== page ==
Because of the way I built my kitchen, as one larger unit rather than separate sections, I had to cut notches in my shelving for the upright supports. I wanted the shelving to extend as far as possible over the toe-kick to maximize storage. A full 24" of shelf would be ideal and in order to do that, I had to cut around the posts. I also cut notches for pipes, electrical wires, and a space for the water heater. For the smaller notches, I used my jigsaw and drill, but the circular saw is so much faster that I tried to use it as much as possible. Once I had all of the notches cut I stapled the shelves down with my pneumatic stapler/nail gun combo.

The first shelf in place.

Once the entire bottom shelf was in place I was ready to start paneling the sink and stove enclosures, as well as the pantry wall. I started with the pantry wall because it was the simplest. I tried to use scrap wood from when I paneled the walls as much as possible. In order to make use of the available leftovers, I did the pantry in two pieces instead of one large piece. Any paneling along the front wall is a huge pain because of how the wall is sloped. I have to cut at an angle and the angle isn’t perfect, no matter how much I measured. I ended up doing a lot of guess-and-check with these panels, but luckily caulk, paint and trim can hide the gaps.

After finishing the pantry paneling I moved on to boxing in the sink area. I’m going to put a trashcan under the sink, along with cleaning chemicals and other under-the-sink items, so I wanted to close it up to contain the smells. I cut a 1x2 board in half to create a small backer board which I stapled onto the bottom shelf in line with the upright supports. That gave me something to attach the paneling to on all four sides. It’s important to support the paneling, especially when it’s only 5mm thick, to prevent it from cracking, bending, or breaking.

Cutting the panels was as much a pain for the sink as for the pantry, working with the complicated angle of the front wall. I also had to leave a space for the drain pipe from the sink to run along the wall. However, once that was done I moved directly on to enclosing the range area.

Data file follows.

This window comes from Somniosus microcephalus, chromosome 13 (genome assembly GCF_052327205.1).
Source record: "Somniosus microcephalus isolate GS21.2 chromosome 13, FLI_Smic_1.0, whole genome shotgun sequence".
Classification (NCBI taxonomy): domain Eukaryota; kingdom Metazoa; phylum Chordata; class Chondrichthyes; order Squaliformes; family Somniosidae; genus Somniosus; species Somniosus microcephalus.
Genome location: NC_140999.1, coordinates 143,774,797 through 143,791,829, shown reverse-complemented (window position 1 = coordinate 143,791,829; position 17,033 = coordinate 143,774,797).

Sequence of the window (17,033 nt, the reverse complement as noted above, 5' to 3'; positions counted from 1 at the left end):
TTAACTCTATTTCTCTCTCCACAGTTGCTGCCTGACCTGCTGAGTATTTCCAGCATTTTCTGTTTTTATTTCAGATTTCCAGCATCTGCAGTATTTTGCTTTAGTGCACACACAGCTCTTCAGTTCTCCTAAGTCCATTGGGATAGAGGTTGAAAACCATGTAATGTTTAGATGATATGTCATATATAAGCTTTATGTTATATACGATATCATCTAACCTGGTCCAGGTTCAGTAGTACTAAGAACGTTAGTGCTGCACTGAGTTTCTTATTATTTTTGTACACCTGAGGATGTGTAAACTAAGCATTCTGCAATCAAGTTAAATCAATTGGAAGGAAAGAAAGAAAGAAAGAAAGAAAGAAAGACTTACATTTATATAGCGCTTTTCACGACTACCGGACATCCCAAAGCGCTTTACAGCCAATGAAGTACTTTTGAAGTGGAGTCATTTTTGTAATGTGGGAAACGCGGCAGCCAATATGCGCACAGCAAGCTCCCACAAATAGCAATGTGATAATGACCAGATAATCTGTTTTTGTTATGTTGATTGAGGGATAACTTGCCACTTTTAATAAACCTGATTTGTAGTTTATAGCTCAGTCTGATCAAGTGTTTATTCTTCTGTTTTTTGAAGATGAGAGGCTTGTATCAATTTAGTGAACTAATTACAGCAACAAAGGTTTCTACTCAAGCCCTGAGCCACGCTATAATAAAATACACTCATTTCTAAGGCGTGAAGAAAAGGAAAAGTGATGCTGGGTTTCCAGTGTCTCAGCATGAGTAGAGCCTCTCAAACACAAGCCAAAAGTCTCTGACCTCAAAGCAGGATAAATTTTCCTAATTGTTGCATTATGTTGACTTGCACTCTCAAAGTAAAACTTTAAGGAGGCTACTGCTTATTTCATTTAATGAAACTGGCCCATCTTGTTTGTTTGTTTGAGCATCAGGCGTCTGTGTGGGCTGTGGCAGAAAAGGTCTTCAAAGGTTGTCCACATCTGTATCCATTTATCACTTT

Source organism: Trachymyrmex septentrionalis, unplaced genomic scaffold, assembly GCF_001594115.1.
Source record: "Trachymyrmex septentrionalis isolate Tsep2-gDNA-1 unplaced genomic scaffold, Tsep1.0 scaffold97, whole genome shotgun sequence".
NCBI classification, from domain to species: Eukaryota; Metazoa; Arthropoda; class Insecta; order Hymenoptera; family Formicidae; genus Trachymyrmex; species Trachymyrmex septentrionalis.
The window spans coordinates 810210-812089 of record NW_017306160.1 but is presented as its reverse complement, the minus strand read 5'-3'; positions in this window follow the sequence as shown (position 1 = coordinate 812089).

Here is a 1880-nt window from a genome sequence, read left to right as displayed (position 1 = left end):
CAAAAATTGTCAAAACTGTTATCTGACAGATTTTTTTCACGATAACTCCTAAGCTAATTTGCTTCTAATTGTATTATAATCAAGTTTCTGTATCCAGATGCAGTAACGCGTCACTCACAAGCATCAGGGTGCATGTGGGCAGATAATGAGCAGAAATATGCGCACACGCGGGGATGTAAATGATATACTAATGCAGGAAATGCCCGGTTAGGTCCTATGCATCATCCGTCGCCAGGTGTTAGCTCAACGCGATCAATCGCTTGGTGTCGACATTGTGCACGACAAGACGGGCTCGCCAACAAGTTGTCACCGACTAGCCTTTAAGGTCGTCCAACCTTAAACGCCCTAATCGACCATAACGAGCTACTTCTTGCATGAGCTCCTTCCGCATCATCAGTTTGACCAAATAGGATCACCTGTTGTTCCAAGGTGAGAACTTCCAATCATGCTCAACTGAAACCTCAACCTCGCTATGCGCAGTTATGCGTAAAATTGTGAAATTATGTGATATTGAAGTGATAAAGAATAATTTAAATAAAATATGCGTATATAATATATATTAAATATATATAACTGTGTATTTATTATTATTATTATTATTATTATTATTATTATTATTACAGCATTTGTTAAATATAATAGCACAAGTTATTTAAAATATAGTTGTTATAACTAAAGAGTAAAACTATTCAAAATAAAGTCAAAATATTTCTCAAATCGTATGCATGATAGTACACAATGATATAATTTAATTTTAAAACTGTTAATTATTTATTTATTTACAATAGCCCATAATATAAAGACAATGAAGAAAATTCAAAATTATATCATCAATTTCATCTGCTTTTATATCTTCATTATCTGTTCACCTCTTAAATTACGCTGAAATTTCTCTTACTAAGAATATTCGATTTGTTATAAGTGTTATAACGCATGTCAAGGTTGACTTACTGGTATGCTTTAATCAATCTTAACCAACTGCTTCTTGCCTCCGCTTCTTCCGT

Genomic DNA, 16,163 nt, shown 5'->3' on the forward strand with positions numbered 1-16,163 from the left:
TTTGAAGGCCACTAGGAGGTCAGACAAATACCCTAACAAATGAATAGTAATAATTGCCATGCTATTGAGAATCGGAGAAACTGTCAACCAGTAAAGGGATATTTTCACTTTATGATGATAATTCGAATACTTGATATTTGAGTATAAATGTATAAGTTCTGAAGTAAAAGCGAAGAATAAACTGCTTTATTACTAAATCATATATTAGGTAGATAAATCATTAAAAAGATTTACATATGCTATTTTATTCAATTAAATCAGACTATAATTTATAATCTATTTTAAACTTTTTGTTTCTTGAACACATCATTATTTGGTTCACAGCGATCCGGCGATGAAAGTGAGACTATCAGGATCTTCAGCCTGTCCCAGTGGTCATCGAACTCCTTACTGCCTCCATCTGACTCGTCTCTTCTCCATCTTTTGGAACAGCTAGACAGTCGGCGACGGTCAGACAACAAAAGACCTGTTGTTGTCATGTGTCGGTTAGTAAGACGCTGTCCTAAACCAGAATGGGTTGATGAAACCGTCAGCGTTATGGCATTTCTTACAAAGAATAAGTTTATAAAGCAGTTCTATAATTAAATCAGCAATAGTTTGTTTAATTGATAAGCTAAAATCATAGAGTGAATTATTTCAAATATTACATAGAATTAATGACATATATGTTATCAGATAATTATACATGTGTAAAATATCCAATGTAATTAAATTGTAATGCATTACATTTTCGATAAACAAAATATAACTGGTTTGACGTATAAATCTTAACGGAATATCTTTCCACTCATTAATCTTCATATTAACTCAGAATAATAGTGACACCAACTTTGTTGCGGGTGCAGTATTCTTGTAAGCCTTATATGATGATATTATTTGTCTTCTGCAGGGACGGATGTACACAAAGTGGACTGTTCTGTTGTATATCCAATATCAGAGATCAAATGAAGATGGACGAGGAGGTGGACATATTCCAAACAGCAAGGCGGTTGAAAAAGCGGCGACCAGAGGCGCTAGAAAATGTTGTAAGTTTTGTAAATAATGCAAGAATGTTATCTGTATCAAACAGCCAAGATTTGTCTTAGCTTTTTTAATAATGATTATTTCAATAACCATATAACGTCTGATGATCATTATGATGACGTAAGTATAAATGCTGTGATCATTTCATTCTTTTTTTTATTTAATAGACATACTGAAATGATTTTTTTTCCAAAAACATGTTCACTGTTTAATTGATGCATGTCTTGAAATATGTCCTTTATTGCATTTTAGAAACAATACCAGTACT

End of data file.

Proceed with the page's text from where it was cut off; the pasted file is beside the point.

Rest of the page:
The range cabinet, paneled with scrap wood.

The range needs to be enclosed to provide protection from the heat that escapes from the oven and stovetop. I wouldn’t want anything on the shelves under the counter to be melted by accidental contact with the hot outside of the oven. The installation directions for the range require it to be installed in a cabinet, so I know that boxing it in is an acceptable method. Once again, I used small bracing boards on the bottom shelf and stapled the paneling to the 2x2s. You can see that the drain pipe for the sink, the hot and cold water lines for the entire trailer, and the copper propane line for the range all pass through a notch in the paneling.

The area to the left of the stove, up against the fridge, is going to be a skinny, tall shelf for things like cutting boards. I took a shortcut with the panel on that side when I didn’t have a scrap piece that was exactly the right size. That little gap will be hidden permanently behind the range and shouldn’t be visible inside the skinny little shelf. It’s not perfect. I don’t care. I just couldn’t force myself to cut an entirely new panel, although it may bug me enough to make me re-do it in a few days. Se la vie.

With the bottom shelf and all of the paneling for the cabinets and pantry done, it’s really starting to look like a kitchen! The next step is going to be the countertop. Why the countertop? We can’t install the sink or the range without a countertop. They both are designed to rest on top of the counter, and the final height of the counter will also affect the plumbing. I Could simply cut a piece of plywood and make do, and if time is too short, that’s certainly a valid option. However, I have something special in mind for the counter and I want to make sure it gets done.

I decided to build a butcher block countertop out of reclaimed wood from the farm. I’ve already found a few 10ft long, 2" thick beams of oak that will be perfect for the butcher block once they’re cleaned up. I’m so excited to have a beautiful, wooden, practical counter that will also hold the memory of my family’s home. We’ll take that little piece of the farm with us wherever we go. The butcher block countertop has it’s own post and you can check it out here. The post also covers installing the range and sink.

Once I finished the countertop I had to do a dry install in the kitchen and measure the size and placement of the cutouts I need for the sink and stove. I hauled the huge slabs of butcher block into the kitchen and laid them out as I wanted them. They looked so nice when I finally put them in that I had to go get all of my family to come up and look. The countertops made the random-looking construction of supports and beams at the front of my trailer magically turn into a kitchen. With the lovely, red oak gleam of my butcher block counters spanning the kitchen area, I could finally picture myself cooking and chopping and washing dishes in this space. It was finally beginning to match up with the picture I had in my head.